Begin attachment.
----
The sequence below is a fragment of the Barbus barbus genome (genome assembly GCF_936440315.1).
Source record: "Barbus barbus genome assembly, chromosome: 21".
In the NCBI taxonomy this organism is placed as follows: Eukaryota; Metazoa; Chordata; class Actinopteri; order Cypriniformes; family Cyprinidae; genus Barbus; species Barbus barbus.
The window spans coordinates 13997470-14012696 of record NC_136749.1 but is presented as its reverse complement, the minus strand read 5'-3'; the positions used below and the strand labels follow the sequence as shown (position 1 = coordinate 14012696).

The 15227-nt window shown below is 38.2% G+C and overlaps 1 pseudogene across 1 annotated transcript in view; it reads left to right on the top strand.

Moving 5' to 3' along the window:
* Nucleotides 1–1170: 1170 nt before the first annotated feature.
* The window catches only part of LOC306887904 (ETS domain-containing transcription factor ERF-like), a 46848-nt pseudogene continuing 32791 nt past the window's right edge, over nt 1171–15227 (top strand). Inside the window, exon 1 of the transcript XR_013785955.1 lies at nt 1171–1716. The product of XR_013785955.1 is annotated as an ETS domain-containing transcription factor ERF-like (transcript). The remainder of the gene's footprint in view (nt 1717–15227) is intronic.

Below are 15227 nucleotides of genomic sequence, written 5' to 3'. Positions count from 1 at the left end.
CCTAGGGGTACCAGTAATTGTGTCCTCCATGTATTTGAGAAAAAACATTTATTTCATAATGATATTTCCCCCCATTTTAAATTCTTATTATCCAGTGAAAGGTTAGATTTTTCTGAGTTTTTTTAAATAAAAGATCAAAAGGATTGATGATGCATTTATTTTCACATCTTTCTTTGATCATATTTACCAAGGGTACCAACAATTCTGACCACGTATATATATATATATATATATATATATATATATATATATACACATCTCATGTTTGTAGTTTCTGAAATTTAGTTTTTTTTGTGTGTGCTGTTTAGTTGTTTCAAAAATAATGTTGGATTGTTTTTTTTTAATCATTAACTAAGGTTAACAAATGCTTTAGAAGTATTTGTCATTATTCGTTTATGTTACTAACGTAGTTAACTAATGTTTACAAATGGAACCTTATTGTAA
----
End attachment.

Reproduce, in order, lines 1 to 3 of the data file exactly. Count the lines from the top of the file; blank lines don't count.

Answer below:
The sequence below is a fragment of the Barbus barbus genome (genome assembly GCF_936440315.1).
Source record: "Barbus barbus genome assembly, chromosome: 21".
In the NCBI taxonomy this organism is placed as follows: Eukaryota; Metazoa; Chordata; class Actinopteri; order Cypriniformes; family Cyprinidae; genus Barbus; species Barbus barbus.